Words & Photos by Henry Phull
At Slam Sanctuary, we try and feature as many different car shows as we can physically get to. A couple of weekends ago saw the return of the infamous VolksWorld Show at Sandown Park in Esher. This is one of the big ones for the air-cooled community, much like Ultimate Dubs was for the usual sort of shows we attend. Anyway, I had planned to just go up to the show on the Sunday, but my mate Pipey asked me if I wanted a lift up with him on the Friday afternoon, as he had to drop off his car to put on the Rothfink stand. Why not, right? Plus, taking a Rotary powered Mk1 bodied Beetle panned vehicle, we were bound to be in for some odd looks here and there, given that VolksWorld is known to be a somewhat purist air-cooled show. A fun afternoon was on the cards…
We arrived at Sandown Park to some pretty incredible weather. Naturally, I had to get the camera out and start shooting everything immediately, once we’d unloaded the car of course.
The neat thing about arriving whilst everyone is still setting up, is that you get to witness a lot of the show cars actually driving around, which you just don’t see during the static show. Take a 1950’s Oval for example.. casual.
What’s better than a bit of patina in the evening sunset. Marc Kyle’s Karmann Ghia Lowlight was seriously cool.
Two Beetle’s caught my eye from the guys at The Lower Class, firstly Joe Riley’s late model sitting well on Cosmics.
But one of my favourite Beetle’s of the show had to be Niall Wright’s skirted and narrowed 1963 bug.
I loved the ob1 Karmann Ghia, narrowed and on BRM wheels. The patina on this car is to die for.
Surprisingly, another late bug grabbed my attention.. this one was ready for the RSVP stand, sitting proper low on another set of Cosmics.
I know this is only the first part of the VolksWorld coverage, but I’ve decided that this was my car of the show. Sure, Porsche 912’s have fast become a common sight in the air-cooled scene, and there are a lot tidier examples about, but this slightly rough example completely blew me away.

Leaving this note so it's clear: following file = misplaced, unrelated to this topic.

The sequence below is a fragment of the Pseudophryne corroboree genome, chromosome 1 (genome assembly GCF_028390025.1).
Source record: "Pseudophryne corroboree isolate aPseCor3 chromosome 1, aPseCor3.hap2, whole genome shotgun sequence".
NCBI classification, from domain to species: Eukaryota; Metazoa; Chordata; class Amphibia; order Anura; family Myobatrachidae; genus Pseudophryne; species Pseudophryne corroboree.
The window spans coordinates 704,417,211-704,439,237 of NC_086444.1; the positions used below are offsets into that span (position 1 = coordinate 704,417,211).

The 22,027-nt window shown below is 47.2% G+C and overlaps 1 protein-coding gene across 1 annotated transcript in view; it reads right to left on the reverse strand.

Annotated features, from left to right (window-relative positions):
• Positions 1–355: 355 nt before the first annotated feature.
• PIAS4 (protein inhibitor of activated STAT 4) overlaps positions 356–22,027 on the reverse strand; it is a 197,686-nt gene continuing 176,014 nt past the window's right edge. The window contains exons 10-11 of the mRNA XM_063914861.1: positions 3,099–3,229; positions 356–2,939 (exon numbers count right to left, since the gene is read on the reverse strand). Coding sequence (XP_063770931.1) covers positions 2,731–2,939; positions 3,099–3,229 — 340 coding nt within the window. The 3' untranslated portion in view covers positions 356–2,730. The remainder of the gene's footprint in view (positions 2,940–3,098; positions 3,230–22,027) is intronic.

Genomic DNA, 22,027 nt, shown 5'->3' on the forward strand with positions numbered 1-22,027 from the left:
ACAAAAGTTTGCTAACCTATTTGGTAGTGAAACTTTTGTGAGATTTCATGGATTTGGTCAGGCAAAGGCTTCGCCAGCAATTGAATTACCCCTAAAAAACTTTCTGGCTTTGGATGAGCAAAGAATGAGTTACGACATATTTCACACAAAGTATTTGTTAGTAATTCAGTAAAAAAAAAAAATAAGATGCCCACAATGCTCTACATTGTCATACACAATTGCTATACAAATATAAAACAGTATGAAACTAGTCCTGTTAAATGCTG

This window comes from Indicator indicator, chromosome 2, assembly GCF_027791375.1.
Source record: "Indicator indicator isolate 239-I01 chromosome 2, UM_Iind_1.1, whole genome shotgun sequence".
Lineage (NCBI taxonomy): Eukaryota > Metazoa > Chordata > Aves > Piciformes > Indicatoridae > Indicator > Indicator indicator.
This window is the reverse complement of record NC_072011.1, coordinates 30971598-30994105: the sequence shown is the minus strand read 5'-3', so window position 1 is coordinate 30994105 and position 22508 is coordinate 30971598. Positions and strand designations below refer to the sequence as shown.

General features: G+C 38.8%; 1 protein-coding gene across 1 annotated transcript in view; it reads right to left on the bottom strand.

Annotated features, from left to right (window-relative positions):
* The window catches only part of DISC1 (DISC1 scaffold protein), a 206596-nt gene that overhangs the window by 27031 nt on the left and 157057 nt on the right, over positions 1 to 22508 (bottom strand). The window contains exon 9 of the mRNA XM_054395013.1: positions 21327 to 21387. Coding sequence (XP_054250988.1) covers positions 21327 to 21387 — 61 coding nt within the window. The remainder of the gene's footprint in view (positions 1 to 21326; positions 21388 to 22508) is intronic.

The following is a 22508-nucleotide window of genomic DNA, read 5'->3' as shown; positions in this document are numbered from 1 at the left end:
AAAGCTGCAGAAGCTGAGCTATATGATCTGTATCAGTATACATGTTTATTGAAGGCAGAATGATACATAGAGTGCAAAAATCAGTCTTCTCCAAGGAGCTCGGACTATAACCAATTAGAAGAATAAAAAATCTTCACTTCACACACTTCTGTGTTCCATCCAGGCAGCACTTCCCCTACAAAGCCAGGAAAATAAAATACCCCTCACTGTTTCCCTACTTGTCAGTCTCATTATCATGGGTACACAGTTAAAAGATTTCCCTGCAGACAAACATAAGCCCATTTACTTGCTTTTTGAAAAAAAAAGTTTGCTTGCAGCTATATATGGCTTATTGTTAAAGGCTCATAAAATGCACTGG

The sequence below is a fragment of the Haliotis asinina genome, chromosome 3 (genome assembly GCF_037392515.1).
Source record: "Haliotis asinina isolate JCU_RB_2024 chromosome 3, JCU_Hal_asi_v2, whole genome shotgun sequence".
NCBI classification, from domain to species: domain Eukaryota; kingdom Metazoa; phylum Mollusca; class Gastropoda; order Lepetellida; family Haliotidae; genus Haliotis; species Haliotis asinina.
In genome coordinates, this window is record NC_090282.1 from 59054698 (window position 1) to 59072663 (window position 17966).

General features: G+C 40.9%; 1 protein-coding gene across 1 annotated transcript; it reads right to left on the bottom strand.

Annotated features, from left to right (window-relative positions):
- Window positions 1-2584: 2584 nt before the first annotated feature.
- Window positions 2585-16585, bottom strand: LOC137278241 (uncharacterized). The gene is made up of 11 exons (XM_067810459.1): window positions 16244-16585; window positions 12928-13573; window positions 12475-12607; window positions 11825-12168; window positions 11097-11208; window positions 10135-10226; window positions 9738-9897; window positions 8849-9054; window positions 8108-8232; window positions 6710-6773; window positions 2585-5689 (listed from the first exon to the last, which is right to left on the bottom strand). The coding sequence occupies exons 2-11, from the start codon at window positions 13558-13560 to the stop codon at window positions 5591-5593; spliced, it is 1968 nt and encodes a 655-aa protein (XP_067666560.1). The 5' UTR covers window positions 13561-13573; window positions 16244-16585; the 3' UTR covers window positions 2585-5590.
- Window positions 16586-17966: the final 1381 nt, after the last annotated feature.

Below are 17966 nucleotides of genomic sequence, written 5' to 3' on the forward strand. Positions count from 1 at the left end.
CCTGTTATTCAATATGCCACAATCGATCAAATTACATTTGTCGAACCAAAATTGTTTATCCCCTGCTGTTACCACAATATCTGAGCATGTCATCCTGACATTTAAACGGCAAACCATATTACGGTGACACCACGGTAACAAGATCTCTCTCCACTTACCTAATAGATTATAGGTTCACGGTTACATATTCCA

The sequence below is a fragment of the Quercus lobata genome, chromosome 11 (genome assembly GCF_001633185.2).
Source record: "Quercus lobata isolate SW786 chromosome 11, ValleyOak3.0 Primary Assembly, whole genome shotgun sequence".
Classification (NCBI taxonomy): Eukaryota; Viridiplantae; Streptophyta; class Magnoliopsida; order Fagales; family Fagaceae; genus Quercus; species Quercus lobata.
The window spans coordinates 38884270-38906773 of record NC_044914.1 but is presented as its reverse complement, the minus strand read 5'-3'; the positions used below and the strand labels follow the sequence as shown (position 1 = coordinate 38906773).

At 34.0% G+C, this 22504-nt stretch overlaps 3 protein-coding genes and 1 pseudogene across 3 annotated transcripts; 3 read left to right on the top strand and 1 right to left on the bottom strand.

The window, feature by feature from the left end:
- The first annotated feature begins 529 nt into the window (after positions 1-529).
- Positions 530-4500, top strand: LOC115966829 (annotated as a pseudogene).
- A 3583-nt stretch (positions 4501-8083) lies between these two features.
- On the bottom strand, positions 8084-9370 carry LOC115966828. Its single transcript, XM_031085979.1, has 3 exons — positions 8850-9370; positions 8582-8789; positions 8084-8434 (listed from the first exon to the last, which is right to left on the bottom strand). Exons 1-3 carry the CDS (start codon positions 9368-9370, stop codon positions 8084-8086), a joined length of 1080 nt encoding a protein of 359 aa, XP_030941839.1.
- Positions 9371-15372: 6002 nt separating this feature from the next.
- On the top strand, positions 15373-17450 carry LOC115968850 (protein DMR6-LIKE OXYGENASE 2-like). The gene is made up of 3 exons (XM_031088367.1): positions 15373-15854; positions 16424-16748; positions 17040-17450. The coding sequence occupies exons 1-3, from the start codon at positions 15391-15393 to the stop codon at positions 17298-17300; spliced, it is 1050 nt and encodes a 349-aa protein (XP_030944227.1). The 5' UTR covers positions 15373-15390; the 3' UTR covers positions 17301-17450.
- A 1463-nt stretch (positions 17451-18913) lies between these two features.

We’ve seen a few mouth watering splitty’s already, but Morgan Hall’s 1968 Westy was also looking pretty damn awesome, with banded rear wheels, narrowed front beam and air ride.
The DTA line up was starting to take shape with Si Medlicott’s latest purchase, a 1966 Porsche 912, along with John Keymer’s 1963 Turkis Green Beetle on Gas Burner’s.
Although tucked away a bit out of sight, once I spotted it I was drawn in by Simon Meakin’s absolutely stunning 1966 Beetle on Empi wheels.
As everyone was still setting up, it gave me the chance to shoot a few cars indoors. To those that have been to VolksWorld before, you’ll understand that taking photographs during the show is near enough impossible because of the crowds and barriers that are put up around the exhibiting cars.
This was a thing of pure beauty and something you do not see often, a coachbuilt Rometsch Cabriolet. Designed by Johannes Beeskow, these were built from 1951 to 1956 and nicknamed the ‘tin banana’.
This Beetle had a well deserved place on the turntable, the car has been built to near perfection. From the pan, interior retrim, chrome accessories, the engine and supercharger build, the paint job and the classic Fuch wheels to compliment it. The list goes on.. Clearly an incredible amount of time has gone into this. I recommend checking out @stevegee on Instagram to see more on the build. The final outcome is pure awesome.
I saw Jake Hilling’s 1965 Beetle a couple of times last year, but it was great to get a closer look at it this time around. He completely built and restored this car with his dad. It’s finished off nicely with a set of Ultra’s and Air Lift V2.
So that about wraps up the first part of our VolksWorld Show coverage, before the doors officially opened. Join us again very soon to check out the rest of the show when the weather unfortunately decides to turn worse. We’ve got some air-cooled porn from DTA, Rothink, German Folks, RSVP and more coming up.